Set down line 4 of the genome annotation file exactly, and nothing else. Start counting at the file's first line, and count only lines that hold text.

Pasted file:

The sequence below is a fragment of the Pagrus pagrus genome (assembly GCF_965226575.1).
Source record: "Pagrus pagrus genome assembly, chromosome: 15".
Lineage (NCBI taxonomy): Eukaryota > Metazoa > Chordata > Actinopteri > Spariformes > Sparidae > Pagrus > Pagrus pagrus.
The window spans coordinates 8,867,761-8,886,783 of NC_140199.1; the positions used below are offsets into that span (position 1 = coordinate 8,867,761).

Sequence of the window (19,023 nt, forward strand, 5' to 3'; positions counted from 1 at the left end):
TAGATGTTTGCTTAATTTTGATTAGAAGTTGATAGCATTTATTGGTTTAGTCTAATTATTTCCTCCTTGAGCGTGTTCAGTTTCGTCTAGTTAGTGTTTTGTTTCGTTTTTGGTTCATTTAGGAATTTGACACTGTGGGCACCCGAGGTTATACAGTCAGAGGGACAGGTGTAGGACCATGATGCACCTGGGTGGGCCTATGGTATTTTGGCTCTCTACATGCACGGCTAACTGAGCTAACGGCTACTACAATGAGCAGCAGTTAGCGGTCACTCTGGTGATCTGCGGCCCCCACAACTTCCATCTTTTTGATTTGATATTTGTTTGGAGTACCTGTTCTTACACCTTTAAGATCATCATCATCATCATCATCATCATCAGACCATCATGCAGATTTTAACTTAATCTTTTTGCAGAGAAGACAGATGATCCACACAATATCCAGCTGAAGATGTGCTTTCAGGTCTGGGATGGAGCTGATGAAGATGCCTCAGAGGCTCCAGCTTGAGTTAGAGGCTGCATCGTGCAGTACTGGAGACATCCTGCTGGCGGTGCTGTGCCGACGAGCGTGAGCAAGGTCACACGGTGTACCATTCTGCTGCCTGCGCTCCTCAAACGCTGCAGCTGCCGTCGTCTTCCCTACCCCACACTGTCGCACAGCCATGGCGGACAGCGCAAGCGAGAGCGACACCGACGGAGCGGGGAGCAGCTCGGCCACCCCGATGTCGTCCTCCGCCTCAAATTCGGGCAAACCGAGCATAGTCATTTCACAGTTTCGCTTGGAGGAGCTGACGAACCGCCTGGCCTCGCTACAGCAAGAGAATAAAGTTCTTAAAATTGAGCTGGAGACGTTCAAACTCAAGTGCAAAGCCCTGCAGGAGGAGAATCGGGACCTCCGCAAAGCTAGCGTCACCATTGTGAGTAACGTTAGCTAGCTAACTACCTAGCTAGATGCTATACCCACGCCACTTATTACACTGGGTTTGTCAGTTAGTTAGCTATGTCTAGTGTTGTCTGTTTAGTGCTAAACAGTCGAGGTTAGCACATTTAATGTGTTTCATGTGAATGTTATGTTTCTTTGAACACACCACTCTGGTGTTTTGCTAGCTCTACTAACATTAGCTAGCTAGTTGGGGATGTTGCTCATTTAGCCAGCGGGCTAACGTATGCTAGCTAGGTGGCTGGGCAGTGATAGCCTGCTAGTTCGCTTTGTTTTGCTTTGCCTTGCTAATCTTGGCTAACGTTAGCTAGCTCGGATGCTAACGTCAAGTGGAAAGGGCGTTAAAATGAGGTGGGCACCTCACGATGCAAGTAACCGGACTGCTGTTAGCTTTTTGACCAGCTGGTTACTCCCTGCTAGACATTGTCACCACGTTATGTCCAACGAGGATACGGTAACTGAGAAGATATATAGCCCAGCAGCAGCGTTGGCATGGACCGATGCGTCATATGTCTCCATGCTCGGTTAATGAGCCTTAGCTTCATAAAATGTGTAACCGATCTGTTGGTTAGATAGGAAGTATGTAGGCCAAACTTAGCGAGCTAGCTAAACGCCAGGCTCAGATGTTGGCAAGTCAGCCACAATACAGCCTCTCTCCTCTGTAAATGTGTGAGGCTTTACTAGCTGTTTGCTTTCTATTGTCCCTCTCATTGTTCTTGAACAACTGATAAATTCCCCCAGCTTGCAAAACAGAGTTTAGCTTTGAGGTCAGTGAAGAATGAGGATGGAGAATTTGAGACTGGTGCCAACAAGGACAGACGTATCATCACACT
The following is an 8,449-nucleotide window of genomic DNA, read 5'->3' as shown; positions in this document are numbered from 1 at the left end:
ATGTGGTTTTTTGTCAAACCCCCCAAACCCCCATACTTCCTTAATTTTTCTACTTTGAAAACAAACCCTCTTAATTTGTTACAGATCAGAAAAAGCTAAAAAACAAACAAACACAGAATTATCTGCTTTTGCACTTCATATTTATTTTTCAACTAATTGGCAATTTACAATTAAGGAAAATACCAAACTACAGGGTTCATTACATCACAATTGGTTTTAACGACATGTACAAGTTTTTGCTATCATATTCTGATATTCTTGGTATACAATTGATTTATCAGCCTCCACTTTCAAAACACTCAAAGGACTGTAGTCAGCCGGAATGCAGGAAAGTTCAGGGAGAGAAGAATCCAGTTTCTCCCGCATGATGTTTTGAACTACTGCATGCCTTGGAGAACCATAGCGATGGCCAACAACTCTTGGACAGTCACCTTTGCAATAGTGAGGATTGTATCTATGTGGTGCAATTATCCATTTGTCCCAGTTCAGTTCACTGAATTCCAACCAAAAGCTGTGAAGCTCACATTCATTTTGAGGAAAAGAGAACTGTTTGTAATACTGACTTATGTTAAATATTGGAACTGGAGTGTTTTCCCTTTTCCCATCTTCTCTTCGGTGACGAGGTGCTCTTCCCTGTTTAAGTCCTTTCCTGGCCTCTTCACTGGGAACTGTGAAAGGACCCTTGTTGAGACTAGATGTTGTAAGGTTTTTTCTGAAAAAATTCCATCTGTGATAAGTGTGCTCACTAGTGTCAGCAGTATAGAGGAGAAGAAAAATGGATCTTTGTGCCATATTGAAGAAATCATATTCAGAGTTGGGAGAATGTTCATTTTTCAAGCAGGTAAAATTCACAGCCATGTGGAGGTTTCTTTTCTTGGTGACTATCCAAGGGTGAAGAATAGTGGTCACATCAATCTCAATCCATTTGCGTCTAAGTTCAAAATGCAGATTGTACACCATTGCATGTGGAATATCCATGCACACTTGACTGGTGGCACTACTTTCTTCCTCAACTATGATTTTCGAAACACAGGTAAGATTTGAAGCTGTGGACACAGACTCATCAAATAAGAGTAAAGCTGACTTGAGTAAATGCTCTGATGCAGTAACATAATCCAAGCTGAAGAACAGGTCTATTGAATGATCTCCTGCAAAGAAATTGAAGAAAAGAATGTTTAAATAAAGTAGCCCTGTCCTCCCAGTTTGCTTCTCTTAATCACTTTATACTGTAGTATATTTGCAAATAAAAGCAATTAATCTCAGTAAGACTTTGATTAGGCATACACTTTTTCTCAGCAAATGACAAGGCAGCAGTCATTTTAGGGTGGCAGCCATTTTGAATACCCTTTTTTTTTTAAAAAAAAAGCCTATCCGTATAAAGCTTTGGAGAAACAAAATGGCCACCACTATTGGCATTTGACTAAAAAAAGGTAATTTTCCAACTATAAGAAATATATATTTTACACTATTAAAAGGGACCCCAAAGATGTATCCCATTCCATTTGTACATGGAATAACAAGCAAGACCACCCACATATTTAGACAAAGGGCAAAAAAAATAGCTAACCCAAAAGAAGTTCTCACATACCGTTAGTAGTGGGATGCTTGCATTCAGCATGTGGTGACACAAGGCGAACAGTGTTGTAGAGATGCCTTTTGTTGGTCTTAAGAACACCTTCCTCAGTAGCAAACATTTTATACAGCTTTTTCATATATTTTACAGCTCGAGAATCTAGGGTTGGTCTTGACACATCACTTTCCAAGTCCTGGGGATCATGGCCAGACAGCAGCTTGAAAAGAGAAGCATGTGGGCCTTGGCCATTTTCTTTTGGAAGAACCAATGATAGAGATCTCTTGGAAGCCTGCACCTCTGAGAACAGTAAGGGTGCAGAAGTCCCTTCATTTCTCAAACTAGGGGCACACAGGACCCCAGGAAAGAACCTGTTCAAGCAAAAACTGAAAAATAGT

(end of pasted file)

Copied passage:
The window spans coordinates 8,867,761-8,886,783 of NC_140199.1; the positions used below are offsets into that span (position 1 = coordinate 8,867,761).